In addition to work on the curriculum, we are also in the midst of dealing with the resident work hour issue at each of the hospitals. As endorsed by the ACGME, residents can no longer be involved in patient care the day after being on call in the Hospital. The specific work hour requirements include:

  • No more than 24 hours on duty.
  • No more than 80 duty hours per week
  • One day off each week.
  • No more than every third night on call.

It is important to note that adherence to this rule is not at the discretion of individual residents who might prefer to work the next day. Our initial plan for dealing with this requirement is to have a PGY-2 night float for in-house patient coverage and the OR at the MGH and BWH; increase the number of physician extenders and RNs; request to increase residents from the RRC to 12 per year (our previous size). Children's has already implemented a PGY-3 night float position. In addition, many services will need to re-deploy the efforts of fellows and physician extenders, where available. While we are hopeful that these arrangements will be sufficient, we will be monitoring this situation closely over the coming year.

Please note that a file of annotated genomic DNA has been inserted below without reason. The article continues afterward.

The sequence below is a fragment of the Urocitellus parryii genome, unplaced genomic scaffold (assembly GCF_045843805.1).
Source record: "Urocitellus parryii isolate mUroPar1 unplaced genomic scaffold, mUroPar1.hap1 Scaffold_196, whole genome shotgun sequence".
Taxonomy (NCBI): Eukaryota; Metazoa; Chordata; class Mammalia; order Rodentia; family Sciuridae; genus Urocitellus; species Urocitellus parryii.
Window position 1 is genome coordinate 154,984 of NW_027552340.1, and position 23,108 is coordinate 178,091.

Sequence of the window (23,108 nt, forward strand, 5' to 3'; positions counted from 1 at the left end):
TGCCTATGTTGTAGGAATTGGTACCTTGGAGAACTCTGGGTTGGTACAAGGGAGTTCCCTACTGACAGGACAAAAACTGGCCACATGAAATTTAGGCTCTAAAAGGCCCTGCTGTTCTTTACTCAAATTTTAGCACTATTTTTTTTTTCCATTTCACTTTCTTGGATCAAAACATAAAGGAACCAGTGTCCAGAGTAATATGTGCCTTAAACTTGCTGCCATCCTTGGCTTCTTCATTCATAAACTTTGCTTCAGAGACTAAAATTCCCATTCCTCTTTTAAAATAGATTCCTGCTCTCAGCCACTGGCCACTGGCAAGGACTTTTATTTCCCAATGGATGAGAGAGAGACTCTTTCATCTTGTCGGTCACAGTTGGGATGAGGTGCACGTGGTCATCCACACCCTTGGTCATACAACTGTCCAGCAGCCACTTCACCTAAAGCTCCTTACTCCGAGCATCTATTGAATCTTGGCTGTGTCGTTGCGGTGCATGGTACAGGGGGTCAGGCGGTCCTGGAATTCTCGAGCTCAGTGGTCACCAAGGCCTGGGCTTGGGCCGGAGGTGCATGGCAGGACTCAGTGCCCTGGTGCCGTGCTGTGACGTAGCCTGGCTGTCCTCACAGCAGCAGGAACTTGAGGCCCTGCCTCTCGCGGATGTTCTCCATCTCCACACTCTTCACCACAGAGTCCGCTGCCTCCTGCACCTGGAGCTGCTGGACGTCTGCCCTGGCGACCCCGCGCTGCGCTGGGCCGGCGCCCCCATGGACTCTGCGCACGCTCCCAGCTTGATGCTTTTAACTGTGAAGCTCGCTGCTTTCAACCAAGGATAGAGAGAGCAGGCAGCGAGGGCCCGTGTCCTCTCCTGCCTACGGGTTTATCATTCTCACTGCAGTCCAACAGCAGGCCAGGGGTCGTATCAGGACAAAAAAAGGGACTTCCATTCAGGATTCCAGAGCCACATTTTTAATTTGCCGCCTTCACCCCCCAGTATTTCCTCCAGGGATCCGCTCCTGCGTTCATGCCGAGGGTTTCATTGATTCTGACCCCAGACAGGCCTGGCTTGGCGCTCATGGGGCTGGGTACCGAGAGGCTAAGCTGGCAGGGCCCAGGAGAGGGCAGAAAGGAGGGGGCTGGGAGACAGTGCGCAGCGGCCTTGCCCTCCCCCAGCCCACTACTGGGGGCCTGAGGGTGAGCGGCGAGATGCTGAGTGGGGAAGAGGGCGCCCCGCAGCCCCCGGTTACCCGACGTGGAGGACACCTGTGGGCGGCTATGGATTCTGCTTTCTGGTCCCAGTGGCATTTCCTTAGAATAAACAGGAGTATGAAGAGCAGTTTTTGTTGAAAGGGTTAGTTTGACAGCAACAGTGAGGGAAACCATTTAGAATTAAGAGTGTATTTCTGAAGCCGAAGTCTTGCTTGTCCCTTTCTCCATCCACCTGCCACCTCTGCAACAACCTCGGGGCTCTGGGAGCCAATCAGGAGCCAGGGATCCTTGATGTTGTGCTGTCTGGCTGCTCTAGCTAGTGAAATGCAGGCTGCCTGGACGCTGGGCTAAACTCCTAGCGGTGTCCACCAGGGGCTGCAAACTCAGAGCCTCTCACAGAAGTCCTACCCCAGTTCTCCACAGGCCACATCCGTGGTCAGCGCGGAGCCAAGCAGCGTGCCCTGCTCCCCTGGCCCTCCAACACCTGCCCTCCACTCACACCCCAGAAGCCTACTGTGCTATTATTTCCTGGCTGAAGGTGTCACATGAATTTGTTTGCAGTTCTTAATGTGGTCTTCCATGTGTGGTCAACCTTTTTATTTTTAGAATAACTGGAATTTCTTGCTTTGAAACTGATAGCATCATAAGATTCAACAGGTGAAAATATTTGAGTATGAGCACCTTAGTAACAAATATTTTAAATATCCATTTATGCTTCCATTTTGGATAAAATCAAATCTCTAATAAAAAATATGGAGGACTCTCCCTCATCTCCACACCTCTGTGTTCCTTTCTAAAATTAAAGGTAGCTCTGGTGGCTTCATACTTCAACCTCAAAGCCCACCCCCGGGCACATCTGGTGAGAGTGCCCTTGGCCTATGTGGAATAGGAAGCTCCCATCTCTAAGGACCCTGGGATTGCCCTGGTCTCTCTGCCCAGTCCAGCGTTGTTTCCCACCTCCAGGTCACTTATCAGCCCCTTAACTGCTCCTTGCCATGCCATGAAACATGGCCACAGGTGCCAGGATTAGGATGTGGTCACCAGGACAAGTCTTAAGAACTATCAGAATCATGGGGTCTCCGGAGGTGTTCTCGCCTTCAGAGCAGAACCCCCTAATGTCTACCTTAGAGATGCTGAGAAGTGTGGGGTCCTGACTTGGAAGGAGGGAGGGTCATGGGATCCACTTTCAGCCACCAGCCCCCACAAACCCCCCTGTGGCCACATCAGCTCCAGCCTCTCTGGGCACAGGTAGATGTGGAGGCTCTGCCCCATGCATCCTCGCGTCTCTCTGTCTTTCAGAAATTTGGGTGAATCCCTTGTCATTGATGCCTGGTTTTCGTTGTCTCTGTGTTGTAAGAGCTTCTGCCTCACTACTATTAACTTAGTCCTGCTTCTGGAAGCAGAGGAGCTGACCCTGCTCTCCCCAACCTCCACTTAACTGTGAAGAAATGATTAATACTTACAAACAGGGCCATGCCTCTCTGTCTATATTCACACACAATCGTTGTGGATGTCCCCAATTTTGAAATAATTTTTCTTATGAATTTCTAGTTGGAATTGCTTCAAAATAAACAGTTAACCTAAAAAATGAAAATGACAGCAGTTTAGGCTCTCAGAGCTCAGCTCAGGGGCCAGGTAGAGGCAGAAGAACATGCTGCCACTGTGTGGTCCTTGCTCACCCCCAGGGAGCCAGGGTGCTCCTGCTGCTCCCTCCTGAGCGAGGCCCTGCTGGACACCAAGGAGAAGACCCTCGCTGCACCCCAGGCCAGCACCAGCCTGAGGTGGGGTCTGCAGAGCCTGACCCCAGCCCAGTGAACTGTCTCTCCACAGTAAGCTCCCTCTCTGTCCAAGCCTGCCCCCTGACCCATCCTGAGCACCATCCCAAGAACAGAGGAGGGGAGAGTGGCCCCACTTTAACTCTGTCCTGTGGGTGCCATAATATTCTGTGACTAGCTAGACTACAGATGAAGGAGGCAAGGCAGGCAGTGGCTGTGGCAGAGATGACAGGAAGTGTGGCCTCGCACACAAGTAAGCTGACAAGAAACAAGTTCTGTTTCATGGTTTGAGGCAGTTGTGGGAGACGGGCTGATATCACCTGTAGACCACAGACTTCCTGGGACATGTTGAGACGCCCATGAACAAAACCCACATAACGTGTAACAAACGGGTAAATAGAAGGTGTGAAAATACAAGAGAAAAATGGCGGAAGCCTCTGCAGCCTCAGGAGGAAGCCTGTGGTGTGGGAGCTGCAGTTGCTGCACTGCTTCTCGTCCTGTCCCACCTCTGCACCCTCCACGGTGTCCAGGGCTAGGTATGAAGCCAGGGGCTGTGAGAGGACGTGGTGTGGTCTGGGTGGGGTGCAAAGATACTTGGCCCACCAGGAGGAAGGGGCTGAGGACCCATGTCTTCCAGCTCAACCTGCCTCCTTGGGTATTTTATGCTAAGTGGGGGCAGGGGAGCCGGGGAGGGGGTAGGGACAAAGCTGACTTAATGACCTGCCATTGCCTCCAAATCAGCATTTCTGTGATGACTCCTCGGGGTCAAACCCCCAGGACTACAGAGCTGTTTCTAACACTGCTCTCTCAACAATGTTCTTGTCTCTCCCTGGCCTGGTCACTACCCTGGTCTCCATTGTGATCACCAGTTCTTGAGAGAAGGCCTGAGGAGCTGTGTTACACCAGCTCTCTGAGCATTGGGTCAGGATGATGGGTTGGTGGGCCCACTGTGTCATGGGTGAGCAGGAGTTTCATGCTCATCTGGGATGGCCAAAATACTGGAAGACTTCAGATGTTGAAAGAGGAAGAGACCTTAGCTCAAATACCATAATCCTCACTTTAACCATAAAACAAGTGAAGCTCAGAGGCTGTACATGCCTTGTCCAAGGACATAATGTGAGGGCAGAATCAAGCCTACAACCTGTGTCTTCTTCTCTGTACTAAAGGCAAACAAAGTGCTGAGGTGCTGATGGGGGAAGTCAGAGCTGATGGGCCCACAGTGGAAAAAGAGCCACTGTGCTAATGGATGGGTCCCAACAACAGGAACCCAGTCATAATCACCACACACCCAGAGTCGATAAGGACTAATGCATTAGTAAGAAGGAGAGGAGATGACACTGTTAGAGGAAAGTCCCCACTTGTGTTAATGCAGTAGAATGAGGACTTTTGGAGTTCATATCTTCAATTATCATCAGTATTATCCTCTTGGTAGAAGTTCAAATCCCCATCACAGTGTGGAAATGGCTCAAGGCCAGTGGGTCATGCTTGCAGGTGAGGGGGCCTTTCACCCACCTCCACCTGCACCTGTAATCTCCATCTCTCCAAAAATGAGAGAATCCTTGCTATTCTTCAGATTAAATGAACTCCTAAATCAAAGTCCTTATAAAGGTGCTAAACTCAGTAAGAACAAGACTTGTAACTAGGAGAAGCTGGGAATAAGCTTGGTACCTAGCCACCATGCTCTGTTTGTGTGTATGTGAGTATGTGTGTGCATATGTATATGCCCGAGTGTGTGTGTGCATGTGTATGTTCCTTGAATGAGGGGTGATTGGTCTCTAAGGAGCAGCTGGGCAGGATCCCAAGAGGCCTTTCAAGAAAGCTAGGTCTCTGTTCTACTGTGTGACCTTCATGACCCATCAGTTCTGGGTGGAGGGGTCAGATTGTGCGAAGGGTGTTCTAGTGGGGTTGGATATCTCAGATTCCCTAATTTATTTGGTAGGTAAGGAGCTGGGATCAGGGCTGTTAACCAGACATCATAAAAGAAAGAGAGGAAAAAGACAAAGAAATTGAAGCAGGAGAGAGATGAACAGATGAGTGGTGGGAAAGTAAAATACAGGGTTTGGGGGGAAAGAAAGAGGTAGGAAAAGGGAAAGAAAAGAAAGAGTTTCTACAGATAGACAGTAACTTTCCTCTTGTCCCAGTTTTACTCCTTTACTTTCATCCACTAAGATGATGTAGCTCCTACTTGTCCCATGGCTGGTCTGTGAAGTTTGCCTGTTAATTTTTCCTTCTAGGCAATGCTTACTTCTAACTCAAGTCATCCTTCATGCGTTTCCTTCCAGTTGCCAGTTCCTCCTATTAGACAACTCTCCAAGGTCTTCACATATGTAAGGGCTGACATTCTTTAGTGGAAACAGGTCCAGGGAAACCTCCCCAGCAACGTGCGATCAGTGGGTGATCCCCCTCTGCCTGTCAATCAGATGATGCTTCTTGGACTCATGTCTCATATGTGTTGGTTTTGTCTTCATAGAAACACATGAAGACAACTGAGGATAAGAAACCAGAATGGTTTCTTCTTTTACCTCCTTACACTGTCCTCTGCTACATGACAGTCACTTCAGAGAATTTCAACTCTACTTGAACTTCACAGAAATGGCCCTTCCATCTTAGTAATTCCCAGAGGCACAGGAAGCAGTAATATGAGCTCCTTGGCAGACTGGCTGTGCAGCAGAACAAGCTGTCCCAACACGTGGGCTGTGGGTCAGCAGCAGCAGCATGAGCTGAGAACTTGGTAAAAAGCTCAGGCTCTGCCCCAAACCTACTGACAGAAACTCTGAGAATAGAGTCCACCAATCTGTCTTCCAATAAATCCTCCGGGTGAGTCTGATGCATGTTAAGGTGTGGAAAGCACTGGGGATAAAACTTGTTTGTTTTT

Beginning in July 2003, the Harvard Orthopaedic residency will no longer include a six-month chief residency. The decision to eliminate the chief residency requirement from our program reflects the strong preference of the younger residents coming up who are anxious to start their fellowship programs or pursue other educational opportunities. I want to commend the Executive Committee for making this difficult decision. Residency training is definitely long and almost all of our residents take fellowships. This change will also allow us to provide trauma care by specialists and not trainees.